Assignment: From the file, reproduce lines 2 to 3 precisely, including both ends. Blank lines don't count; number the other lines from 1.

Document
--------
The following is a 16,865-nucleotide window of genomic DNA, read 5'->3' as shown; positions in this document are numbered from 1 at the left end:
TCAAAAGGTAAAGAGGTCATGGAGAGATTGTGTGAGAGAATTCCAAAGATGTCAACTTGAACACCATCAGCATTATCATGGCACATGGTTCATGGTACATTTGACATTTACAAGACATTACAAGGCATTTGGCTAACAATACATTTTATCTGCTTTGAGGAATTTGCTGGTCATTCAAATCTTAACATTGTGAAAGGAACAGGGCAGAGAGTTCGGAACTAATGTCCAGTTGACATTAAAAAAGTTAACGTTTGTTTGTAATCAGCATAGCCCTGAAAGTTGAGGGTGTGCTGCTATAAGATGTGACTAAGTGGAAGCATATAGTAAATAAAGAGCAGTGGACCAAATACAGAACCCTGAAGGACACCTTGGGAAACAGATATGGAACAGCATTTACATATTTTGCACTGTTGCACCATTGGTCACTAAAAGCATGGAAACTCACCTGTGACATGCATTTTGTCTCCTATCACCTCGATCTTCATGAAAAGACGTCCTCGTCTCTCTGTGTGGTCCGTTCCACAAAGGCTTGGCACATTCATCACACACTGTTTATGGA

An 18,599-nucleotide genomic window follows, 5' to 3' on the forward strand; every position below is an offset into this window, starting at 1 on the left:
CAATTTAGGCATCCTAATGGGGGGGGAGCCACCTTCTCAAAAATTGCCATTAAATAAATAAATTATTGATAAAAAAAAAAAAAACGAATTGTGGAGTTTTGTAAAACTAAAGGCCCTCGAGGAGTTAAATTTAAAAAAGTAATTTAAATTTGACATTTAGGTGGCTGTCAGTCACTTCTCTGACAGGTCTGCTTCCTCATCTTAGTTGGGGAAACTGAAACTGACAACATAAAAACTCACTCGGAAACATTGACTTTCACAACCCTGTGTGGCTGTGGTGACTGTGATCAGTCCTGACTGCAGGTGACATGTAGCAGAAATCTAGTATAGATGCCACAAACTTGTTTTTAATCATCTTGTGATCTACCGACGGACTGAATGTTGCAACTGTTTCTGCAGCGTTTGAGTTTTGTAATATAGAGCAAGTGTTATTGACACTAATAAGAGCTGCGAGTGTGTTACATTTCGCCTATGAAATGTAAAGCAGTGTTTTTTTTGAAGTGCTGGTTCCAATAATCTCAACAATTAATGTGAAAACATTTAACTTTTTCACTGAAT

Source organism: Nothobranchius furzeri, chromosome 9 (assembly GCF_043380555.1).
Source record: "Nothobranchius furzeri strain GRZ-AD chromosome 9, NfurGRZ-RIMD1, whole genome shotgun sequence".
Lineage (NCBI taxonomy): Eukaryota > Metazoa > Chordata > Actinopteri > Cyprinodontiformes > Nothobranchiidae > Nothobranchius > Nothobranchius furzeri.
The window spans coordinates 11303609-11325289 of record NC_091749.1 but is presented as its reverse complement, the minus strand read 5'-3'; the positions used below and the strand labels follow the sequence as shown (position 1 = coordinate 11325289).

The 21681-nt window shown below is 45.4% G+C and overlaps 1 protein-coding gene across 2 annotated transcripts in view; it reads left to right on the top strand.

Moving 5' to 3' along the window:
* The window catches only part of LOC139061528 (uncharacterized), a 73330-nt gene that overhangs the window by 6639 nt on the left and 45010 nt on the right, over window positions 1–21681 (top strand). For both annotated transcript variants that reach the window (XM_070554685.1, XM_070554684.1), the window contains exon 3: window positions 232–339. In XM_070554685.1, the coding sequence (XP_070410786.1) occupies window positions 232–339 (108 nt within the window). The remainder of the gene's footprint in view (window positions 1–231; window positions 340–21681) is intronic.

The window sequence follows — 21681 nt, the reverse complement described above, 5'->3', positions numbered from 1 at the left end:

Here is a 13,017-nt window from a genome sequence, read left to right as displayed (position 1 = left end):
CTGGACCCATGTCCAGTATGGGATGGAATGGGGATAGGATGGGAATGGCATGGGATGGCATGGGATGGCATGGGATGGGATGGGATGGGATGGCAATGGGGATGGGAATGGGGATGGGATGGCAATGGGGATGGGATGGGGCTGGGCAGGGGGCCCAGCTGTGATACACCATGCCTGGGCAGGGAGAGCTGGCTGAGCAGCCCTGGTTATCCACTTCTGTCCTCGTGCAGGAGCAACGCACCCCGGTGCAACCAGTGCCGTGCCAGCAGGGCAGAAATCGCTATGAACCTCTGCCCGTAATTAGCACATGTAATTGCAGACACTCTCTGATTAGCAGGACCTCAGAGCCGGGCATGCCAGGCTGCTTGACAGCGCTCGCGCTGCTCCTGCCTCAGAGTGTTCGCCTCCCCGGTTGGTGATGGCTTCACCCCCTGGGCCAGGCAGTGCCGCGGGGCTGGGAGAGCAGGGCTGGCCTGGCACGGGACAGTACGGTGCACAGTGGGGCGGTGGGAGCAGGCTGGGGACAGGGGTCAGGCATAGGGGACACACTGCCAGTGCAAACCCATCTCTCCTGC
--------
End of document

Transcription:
TCAAAAGGTAAAGAGGTCATGGAGAGATTGTGTGAGAGAATTCCAAAGATGTCAACTTGAACACCATCAGCATTATCATGGCACATGGTTCATGGTACATTTGACATTTACAAGACATTACAAGGCATTTGGCTAACAATACATTTTATCTGCTTTGAGGAATTTGCTGGTCATTCAAATCTTAACATTGTGAAAGGAACAGGGCAGAGAGTTCGGAACTAATGTCCAGTTGACATTAAAAAAGTTAACGTTTGTTTGTAATCAGCATAGCCCTGAAAGTTGAGGGTGTGCTGCTATAAGATGTGACTAAGTGGAAGCATATAGTAAATAAAGAGCAGTGGACCAAATACAGAACCCTGAAGGACACCTTGGGAAACAGATATGGAACAGCATTTACATATTTTGCACTGTTGCACCATTGGTCACTAAAAGCATGGAAACTCACCTGTGACATGCATTTTGTCTCCTATCACCTCGATCTTCATGAAAAGACGTCCTCGTCTCTCTGTGTGGTCCGTTCCACAAAGGCTTGGCACATTCATCACACACTGTTTATGGA

An 18,599-nucleotide genomic window follows, 5' to 3' on the forward strand; every position below is an offset into this window, starting at 1 on the left: